Ground Report | New Delhi: A new LinkedIn research released on Tuesday, after two stressful years of the Covid-19 pandemic, more than 7 in 10 (71%) professionals question their competence at work more now than before the pandemic, with 63 percent claiming to suffer from ‘imposter syndrome.’
The research revealed that India’s workforce is optimistic about the future of work and 82% of the respondents are considering changing their jobs in 2022. Additionally, 86% of professionals in India are confident about the strength of their professional networks as they enter into the new year looking for new job opportunities. They also believe that their job roles, careers, and overall job availability could get better in 2022.
The new job-seeker research mentioned that the Great Reshuffle in India is being led by freshers with up to 1 year of work experience (94%) and Gen Z professionals (87%), who are more likely to consider changing jobs in 2022.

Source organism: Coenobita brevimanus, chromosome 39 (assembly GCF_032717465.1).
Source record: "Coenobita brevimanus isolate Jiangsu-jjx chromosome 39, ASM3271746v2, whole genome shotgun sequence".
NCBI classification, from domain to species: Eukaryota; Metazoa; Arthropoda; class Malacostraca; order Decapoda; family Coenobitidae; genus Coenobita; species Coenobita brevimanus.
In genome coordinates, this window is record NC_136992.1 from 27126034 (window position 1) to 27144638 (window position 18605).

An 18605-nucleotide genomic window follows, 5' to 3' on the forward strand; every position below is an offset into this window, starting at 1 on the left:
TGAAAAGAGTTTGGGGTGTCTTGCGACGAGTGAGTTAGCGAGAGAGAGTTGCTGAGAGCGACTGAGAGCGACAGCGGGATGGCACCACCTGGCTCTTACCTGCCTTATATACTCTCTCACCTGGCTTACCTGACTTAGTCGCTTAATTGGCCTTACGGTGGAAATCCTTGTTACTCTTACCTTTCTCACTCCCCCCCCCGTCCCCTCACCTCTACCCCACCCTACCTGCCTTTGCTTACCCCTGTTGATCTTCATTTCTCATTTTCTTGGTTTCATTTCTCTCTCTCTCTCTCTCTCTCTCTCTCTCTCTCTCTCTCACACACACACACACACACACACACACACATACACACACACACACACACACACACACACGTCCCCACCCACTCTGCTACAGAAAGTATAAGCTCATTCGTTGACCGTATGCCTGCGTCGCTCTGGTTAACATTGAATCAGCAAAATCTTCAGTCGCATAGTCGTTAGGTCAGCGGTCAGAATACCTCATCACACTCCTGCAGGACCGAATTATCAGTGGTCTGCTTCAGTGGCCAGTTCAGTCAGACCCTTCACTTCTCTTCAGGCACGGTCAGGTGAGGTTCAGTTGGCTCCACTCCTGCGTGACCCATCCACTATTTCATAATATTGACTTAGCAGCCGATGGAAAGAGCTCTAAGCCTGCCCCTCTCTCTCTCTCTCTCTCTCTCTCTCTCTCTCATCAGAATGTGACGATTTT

What is Imposter Syndrome?
Imposter syndrome, also called perceived fraudulence, involves feelings of self-doubt and personal incompetence that persist despite your education, experience, and accomplishments. To counter these feelings, you might end up working harder and holding yourself to ever higher standards.
According to the report, self-doubt seems to be a byproduct of working in isolation for nearly two years as 33 percent of professionals say the pandemic has negatively impacted their confidence at work.
The findings showed that lack of face-to-face support from supervisors and peers (40 percent), having to take on new responsibilities (34 percent), and having to use more technology (31 percent) are the top three work stressors for professionals in India. Amid the stress, more than 8 in 10 Indian professionals are considering a job change this year and flexible working arrangements are their top-most priority.
Ankit Vengurlekar, India Managing Editor, LinkedIn News, in the report said, “The pandemic has spurred people to rethink their careers and look for new job opportunities to meet their renewed purpose and priorities in life.”